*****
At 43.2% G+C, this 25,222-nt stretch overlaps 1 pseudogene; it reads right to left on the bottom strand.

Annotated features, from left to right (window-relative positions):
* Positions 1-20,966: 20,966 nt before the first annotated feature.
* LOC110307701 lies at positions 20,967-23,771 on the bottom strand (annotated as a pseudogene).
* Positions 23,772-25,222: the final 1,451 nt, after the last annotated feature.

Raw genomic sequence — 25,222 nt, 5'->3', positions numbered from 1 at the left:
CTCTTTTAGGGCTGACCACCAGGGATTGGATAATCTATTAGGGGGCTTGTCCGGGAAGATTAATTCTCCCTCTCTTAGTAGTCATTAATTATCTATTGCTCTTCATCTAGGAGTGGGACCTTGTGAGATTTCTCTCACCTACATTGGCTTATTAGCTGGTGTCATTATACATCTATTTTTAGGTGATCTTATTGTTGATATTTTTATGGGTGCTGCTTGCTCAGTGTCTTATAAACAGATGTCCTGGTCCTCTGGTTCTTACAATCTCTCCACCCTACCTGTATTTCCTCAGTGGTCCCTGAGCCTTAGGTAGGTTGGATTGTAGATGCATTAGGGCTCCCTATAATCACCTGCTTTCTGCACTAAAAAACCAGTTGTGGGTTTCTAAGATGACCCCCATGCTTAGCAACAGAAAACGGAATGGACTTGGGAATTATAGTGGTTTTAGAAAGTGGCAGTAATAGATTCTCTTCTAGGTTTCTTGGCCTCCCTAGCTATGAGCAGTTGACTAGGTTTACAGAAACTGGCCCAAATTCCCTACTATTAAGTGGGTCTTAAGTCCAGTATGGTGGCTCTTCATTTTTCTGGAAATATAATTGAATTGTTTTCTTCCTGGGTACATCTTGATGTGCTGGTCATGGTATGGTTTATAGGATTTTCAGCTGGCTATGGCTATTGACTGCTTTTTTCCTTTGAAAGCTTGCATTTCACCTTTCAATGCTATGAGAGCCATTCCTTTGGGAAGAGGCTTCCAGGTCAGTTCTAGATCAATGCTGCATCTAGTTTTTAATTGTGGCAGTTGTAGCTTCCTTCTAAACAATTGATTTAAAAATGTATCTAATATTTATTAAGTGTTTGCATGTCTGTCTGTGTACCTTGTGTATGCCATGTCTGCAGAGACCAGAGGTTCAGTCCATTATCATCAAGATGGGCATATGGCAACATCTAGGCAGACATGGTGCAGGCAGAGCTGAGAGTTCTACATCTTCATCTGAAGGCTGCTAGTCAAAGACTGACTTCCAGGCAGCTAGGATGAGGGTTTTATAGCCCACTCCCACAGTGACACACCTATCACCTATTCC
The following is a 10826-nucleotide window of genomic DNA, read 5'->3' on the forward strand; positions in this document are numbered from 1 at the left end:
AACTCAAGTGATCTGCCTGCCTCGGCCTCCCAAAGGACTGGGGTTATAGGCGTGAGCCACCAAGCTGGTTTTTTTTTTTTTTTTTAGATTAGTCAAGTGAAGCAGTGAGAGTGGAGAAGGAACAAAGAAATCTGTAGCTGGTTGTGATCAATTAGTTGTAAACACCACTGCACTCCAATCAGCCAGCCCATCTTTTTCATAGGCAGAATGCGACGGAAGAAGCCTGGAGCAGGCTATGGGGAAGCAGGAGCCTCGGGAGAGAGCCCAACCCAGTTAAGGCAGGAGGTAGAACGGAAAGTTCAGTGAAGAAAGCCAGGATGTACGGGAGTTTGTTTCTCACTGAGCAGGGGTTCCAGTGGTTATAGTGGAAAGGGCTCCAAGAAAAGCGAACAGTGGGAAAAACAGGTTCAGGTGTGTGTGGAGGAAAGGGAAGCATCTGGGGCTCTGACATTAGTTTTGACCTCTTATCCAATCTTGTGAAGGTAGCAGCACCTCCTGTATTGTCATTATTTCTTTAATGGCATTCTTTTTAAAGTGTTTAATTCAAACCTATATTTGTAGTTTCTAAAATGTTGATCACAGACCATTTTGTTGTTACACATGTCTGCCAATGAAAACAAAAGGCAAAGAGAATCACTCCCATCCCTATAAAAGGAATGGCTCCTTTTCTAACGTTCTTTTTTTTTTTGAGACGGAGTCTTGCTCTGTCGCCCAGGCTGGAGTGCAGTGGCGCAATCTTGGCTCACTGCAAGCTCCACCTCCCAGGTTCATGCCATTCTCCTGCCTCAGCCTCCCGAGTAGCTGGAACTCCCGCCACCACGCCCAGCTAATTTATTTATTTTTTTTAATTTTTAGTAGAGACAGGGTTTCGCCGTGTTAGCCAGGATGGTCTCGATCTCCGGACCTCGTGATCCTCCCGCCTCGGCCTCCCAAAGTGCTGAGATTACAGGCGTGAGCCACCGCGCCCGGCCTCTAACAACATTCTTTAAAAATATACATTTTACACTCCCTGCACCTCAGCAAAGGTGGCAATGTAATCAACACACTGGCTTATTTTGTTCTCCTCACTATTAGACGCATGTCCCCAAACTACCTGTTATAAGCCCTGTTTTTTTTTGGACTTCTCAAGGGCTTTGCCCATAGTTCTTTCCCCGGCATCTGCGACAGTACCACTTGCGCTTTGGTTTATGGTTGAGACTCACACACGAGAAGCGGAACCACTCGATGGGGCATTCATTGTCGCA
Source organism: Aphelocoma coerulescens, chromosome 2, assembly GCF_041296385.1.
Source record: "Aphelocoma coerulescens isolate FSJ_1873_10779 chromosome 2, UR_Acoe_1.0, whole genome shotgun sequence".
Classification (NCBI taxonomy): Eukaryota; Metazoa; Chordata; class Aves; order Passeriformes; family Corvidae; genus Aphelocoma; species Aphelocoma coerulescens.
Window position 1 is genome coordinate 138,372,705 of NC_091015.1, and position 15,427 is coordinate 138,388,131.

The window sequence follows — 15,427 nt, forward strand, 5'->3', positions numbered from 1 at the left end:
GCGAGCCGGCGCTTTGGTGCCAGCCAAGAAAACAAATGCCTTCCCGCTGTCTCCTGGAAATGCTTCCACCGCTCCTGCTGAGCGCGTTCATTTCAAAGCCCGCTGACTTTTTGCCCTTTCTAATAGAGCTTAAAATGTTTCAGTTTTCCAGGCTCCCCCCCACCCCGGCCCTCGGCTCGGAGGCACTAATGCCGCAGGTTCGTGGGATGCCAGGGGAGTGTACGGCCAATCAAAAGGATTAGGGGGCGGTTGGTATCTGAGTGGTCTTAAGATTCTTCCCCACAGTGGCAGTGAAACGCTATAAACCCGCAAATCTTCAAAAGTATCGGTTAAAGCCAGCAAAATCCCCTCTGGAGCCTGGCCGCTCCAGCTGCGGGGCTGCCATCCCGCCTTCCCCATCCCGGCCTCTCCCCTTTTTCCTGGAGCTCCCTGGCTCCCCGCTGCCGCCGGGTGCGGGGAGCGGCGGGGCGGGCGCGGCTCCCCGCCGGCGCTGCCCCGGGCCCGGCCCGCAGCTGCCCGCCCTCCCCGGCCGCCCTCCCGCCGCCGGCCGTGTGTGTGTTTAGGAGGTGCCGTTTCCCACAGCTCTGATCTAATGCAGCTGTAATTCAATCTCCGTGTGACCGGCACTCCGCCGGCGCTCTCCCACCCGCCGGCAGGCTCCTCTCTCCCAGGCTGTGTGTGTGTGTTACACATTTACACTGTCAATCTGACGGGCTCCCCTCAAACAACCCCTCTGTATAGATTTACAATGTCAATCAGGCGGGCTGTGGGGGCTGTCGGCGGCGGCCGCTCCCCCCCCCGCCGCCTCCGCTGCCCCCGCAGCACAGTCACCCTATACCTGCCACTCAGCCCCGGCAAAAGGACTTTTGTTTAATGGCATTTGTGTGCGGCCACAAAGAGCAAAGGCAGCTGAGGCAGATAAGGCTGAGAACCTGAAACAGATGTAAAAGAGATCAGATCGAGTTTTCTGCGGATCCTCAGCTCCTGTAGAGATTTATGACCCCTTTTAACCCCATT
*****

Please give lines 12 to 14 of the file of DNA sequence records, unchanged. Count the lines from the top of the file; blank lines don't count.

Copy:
Classification (NCBI taxonomy): Eukaryota; Metazoa; Chordata; class Aves; order Passeriformes; family Corvidae; genus Aphelocoma; species Aphelocoma coerulescens.
Window position 1 is genome coordinate 138,372,705 of NC_091015.1, and position 15,427 is coordinate 138,388,131.

The window sequence follows — 15,427 nt, forward strand, 5'->3', positions numbered from 1 at the left end: